Viet Thanh Nguyen’s first collection of stories couldn’t be more timely or feel more provocative. The Refugees. Just the title alone is likely to rile 52% of the population of the UK. Bloody Refugees! And it’s obviously written by a foreigner! What is the world coming to etc. It’s probably a sympathetic plea for tolerance too. Horrifying! The first thing that strikes you as you start reading, though, is just how calm Nguyen is. How measured. This collection of short stories isn’t provocative at all. Or at least not in the sense that you would possibly expect. What you have here are simple tales of complex lives, complex individuals within complex families existing in complex geographies. And not all of them are to be found in overcrowded boats charting perilous seas.
Take ‘Black-Eyed Woman’, the tale that opens the book. This is the story of a ghost writer visited by the ghost of her dead brother (Nguyen’s stories are awash with these kind of playful echoes), who died many, many years previously (admittedly on a crowded boat charting a perilous sea) and has, apparently, spent the intervening time swimming home. He arrives with wet clothes, leaves a puddle on the floor the first time he disappears. “Ghosts don’t live by our rules,” we’re told. Unfamiliar to us, and to our narrator, it turns out that people return from the dead all of the time. It isn’t the greatest leap in the world to translate this disenfranchisement in a non-supernatural way. Nguyen doesn’t labour the point because he doesn’t have to. He trusts your intelligence, The Refugees’ lack of whistles and bells is flattering. We’re all grown-ups here, the book subtly says.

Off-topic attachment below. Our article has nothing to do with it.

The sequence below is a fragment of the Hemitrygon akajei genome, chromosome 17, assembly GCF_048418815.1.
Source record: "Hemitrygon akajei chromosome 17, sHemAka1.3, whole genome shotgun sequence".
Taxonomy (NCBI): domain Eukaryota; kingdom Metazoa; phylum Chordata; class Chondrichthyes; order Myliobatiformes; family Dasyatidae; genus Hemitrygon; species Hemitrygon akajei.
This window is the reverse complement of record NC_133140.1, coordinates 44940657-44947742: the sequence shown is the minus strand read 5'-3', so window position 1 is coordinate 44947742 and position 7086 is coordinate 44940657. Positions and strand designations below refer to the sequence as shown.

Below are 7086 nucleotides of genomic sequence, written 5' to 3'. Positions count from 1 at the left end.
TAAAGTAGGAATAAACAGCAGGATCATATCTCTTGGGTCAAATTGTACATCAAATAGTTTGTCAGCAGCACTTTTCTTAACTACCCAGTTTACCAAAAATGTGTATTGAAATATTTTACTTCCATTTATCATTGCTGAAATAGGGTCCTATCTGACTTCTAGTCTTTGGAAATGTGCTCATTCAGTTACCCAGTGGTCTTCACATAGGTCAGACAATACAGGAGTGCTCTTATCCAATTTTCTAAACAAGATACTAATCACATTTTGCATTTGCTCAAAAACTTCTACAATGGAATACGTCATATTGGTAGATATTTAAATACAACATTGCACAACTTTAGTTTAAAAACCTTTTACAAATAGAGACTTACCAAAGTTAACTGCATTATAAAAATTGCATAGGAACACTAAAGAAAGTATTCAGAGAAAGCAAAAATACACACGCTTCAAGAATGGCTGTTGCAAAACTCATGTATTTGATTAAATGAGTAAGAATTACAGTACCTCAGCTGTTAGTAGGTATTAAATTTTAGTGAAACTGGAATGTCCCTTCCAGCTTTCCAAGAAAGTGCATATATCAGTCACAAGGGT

There’s an echo of a different kind at the very end of the book, in ‘Fatherland’. Our narrator Phuong’s father, we learn, had named his second set of children after his first set – his first set having decamped to America, Phuong’s first wife betrayed by adultery. Years later and Phuong is to meet her equivalent, a young woman who has renamed herself Vivien, touring Vietnam with the greatest largesse, taking Phuong, her two brothers and her dewy-eyed father to restaurants they couldn’t afford themselves and to fairgrounds and sites of cultural importance. Phuong wants to be Vivian, starts to see her father through more cynical eyes, hatches dreams of a life in the USA for herself – at least until we learn that no-one is what they seem, the grass is not always greener, everyone is pretending to be something they are not.
Between these two poles, we get stories of ‘fleeting connection’ (‘The Other Man’), other lives, glimpsed possibilities, families separated by continents and, often, political regimes (‘The Other Man’, ‘War Years’); whether it is bland letters referring obliquely to ‘reconditioning’ or a refusal to donate to a cause ‘back home’ upsetting the precarious success of a neighbourhood business, these are lives populated with ‘the accumulation of everything I could nothing about’. But Nguyen’s stories are as much about the private as the public, as can be seen in one of the stand-out stories from the book, ‘I’d Love You To Want Me’ which recalled Yoko Ogawa’s elegiac The Housekeeper and the Professor to tell of an elderly man living with dementia and his put-upon wife who finds herself repeatedly called by another woman’s name and learns to accept her fate. These are worlds in which words and actions matter. At the climax of the story, she sits down to read to her forgetful, absent-minded husband and vows to ‘read as if every letter counted, page by page and word by word.’ There are tensions – best seen in ‘The Americans’ (in which parents visit their daughter and her new boyfriend) and ‘Someone Else Beside You’ (in which a young man and his father pay a visit to the young’s man’s ex-wife and commit an act of violence) – but the resolution of such tension is always surprising and unexpected.
It’s a dense read, certainly, and not a book you would want to hurry through (these are short stories that demand you pause as you go) but The Refugees feels important at this particular moment in history, feels like the kind of book every right-minded person should be reading, the need to put yourself in someone else’s shoes more vital than it has ever been.
Any Cop?: One to be filed alongside Homegoing.